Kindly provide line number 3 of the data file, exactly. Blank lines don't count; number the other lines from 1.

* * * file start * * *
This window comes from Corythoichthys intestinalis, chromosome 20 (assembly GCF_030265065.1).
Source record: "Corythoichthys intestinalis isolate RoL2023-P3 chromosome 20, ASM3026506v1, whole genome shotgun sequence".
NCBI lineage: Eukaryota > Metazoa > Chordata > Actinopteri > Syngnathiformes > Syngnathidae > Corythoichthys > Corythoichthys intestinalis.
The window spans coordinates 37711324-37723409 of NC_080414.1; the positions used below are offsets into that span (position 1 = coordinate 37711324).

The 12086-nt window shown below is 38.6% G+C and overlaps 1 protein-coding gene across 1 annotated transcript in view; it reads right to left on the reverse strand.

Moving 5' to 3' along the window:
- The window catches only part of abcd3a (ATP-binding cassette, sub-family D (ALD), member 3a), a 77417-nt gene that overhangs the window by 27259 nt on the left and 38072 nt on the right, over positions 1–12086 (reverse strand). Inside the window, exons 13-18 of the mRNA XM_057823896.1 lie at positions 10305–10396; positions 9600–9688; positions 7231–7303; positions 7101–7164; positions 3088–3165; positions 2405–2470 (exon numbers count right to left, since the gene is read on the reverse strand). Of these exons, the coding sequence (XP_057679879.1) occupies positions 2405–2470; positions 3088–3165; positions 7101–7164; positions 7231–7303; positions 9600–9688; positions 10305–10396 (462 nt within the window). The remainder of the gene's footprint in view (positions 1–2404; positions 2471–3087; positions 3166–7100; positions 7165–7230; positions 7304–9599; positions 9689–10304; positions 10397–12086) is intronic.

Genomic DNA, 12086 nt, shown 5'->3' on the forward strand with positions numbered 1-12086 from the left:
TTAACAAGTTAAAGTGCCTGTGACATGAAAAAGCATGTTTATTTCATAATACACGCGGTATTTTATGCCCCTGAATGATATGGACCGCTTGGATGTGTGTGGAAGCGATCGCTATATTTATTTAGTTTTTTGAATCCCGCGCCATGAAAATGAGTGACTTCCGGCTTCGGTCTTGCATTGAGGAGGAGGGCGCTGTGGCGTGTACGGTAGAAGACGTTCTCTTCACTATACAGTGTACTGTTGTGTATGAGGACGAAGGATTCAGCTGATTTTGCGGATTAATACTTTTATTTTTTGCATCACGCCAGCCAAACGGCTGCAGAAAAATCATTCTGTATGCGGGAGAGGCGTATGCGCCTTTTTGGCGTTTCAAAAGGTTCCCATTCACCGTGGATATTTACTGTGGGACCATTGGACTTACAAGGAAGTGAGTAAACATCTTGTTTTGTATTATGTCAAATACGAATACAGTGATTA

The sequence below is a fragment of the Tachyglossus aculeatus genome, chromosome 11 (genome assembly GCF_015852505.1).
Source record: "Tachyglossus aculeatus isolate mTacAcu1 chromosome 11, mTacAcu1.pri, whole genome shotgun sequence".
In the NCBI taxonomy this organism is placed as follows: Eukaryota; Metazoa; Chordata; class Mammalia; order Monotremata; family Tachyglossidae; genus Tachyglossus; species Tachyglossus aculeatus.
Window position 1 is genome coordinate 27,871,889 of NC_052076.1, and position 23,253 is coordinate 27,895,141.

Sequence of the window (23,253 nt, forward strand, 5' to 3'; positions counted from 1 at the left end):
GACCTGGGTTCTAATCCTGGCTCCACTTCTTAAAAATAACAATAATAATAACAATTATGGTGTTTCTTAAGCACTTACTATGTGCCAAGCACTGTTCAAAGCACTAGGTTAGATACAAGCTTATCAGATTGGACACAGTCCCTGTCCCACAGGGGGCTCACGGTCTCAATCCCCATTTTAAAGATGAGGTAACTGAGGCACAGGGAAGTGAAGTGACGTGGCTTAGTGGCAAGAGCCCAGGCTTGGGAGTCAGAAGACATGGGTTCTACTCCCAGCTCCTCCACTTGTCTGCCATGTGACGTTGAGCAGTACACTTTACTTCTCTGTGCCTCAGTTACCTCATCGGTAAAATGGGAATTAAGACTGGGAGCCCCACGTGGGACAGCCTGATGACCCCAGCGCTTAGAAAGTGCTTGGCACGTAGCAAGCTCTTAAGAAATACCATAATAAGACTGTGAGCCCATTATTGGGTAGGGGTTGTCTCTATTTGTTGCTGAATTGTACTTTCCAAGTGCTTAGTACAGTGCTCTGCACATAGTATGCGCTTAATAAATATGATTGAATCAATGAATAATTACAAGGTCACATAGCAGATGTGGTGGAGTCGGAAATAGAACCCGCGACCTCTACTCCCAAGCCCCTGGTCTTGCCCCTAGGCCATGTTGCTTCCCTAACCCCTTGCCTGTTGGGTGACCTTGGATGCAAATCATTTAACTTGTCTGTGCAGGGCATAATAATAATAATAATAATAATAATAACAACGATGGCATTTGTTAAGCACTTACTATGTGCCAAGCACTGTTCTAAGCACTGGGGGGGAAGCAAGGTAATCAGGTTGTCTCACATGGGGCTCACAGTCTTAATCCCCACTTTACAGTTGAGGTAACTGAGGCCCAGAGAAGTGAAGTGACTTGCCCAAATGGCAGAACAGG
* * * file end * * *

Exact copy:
NCBI lineage: Eukaryota > Metazoa > Chordata > Actinopteri > Syngnathiformes > Syngnathidae > Corythoichthys > Corythoichthys intestinalis.